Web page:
Our current financial system is a system in which decision making occurs in increasingly fragmented steps. It is no longer clear who is responsible for what. The language in the chain has become a language of only money. Of risk and return. But there is so much more to it. Erik Breen thinks it is important to mend that broken chain and make the connection between the language of money and the value of mankind to whom that money belongs.
"Halfway through my teens I already knew I wanted to work in investments. Economics is somehow intangible, but at the same time has a very human aspect. Somewhere in the world something happens, and this has an impact on the companies that we invest in. This happens in such a complex world with so much information. I feel so lucky to have this job... l find it so inspiring that I am in a position to look at such events every day, can follow all that and understand it.
When I studied econometrics, internships were not yet compulsory, but I did three because I felt that practical experience was really important. After I graduated I immediately wanted to start working and wrote my one and only application letter. I worked for a large investment company for eighteen years and was given some great opportunities. For instance, in the last few years that I worked there I was involved in managing the sustainable part of the investment portfolio. That is when I introduced engagement with companies - carrying on dialogues. All very well, but we did this within a fragmented system.
Because the financial system that we currently have is a system in which decision making occurs in increasingly fragmented steps. What I see is that we no longer know who is responsible for what. The language in the chain has become a language of only money. Of risk and return. But there is so much more to it. For me personally, it is important that we mend that broken chain. We must make a connection between the language of money and the value of mankind to whom that money belongs.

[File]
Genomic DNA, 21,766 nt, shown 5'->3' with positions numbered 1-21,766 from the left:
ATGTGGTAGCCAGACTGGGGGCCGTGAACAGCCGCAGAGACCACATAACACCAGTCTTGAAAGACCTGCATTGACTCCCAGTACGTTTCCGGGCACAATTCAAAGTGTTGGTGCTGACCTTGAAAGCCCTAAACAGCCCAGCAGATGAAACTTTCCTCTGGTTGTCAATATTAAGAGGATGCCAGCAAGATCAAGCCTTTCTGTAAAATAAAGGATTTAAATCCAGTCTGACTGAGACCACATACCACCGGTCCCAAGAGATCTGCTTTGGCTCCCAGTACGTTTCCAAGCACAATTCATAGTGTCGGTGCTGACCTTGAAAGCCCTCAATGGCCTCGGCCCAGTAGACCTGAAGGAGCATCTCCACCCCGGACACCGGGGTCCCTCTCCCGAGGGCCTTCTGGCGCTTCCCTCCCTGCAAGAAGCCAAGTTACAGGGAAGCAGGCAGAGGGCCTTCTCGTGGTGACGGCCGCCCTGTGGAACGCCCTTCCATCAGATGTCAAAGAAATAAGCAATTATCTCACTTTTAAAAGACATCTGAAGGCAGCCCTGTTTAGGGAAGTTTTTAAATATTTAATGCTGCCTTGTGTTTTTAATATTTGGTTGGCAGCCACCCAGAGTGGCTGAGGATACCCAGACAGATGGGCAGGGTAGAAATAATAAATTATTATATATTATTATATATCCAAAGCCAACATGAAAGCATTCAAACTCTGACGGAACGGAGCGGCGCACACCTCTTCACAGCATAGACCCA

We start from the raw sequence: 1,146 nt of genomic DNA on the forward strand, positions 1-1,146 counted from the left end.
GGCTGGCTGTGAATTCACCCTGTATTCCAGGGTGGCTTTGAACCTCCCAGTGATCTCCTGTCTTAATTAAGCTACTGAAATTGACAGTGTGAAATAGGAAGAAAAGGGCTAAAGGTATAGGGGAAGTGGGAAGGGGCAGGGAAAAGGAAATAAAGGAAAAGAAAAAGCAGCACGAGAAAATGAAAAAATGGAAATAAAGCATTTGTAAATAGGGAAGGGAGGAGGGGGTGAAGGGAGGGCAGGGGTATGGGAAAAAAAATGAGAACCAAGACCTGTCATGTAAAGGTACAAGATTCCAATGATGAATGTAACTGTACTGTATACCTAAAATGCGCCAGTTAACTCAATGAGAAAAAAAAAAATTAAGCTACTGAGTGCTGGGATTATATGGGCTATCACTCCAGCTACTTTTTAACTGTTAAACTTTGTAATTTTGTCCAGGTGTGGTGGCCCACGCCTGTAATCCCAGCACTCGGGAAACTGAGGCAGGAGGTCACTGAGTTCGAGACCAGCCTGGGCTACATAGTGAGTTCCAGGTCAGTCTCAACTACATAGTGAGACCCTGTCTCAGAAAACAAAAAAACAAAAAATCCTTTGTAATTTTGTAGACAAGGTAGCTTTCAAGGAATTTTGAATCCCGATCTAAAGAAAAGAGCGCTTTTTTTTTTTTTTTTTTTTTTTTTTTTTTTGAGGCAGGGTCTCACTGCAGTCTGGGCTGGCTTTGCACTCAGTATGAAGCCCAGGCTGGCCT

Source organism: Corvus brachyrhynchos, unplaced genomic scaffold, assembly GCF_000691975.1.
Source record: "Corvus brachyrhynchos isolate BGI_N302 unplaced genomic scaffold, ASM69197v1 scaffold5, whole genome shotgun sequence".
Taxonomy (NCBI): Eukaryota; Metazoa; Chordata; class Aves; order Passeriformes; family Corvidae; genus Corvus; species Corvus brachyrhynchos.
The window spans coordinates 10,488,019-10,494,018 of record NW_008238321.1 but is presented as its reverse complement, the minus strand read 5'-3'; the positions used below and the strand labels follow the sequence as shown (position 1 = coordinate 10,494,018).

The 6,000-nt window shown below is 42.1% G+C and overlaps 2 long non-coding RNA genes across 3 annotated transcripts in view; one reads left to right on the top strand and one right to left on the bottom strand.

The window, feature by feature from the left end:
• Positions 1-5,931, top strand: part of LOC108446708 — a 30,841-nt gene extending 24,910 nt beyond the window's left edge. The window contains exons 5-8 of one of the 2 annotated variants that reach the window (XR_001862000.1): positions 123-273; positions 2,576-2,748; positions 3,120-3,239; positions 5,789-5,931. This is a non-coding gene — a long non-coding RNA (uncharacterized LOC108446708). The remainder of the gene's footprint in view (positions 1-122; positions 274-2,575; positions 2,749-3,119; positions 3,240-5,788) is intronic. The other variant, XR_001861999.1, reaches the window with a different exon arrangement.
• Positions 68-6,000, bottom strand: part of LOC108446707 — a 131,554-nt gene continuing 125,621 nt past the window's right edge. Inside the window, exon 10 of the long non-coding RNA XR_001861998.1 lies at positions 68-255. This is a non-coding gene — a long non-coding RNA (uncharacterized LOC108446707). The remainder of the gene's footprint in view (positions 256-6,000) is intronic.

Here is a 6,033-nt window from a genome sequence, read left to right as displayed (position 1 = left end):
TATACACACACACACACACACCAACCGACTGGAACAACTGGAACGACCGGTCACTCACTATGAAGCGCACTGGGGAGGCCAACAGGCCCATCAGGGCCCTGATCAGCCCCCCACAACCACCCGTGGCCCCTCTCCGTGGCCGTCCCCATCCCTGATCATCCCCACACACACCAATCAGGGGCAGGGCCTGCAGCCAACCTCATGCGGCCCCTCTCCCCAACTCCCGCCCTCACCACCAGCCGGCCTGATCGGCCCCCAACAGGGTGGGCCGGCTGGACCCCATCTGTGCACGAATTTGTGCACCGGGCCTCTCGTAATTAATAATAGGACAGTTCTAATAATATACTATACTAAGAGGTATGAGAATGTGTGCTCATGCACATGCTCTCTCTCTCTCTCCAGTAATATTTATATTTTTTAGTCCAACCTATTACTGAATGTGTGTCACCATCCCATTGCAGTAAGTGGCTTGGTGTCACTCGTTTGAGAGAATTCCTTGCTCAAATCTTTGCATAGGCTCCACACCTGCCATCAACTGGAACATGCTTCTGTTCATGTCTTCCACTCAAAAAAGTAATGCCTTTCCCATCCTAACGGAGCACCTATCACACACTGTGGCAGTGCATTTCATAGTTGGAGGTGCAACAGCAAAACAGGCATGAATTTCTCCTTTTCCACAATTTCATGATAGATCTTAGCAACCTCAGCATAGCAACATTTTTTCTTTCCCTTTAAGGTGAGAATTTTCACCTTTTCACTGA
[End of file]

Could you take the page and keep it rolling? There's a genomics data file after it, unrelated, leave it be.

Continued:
Values that cannot be expressed in monetary terms. There is so much more that counts besides financial value. Also, when you invest on the stock market. That is why I enjoy working for Triodos Investment Management. Here we can apply that holistic approach for everyone, because all our clients want this.
Relationship with nature
Let's consider one of the companies that we invest in, DSM. A great example, because DSM started off as a state mining company and has continued to develop through innovation. The company evolved into a chemical company and now increasingly focuses on health and food. From state mining to the biggest manufacturer of vitamins. It is great to see that over a longer period of time, a company such as DSM keeps reinventing itself.
When looking at the companies that we invest in, we look at the relationship that they have with nature and with the people who work for the company. They must not only comply with the legal framework, but must go further and feel responsible for doing more.
Balancing and searching for leaders
I don't want to look in the rearview mirror and invest in stocks that are forced upon me by a system. This is what happens a lot to investors who invest in listed companies, because they follow an index. This implies that they invest in companies that are comparable with companies that are included in that index. Does the index contain an oil company? If so, you are forced to also invest in that company. Even if this means you are not looking ahead.
I have seen that this is not the only way, that at Triodos Investment Management we can invest in listed companies based on our vision and knowledge, and not led by an index. We look for leaders. If you can only invest in perfect companies, you might as well give up. We need to find a balance here. We look at where we can bring about change. And with respect to which areas we can enter into a dialogue. If a company intends to change in the way that we advocate and has shown that it is able to do so, then we want to help these companies in that endeavour. That is what innovation means to me."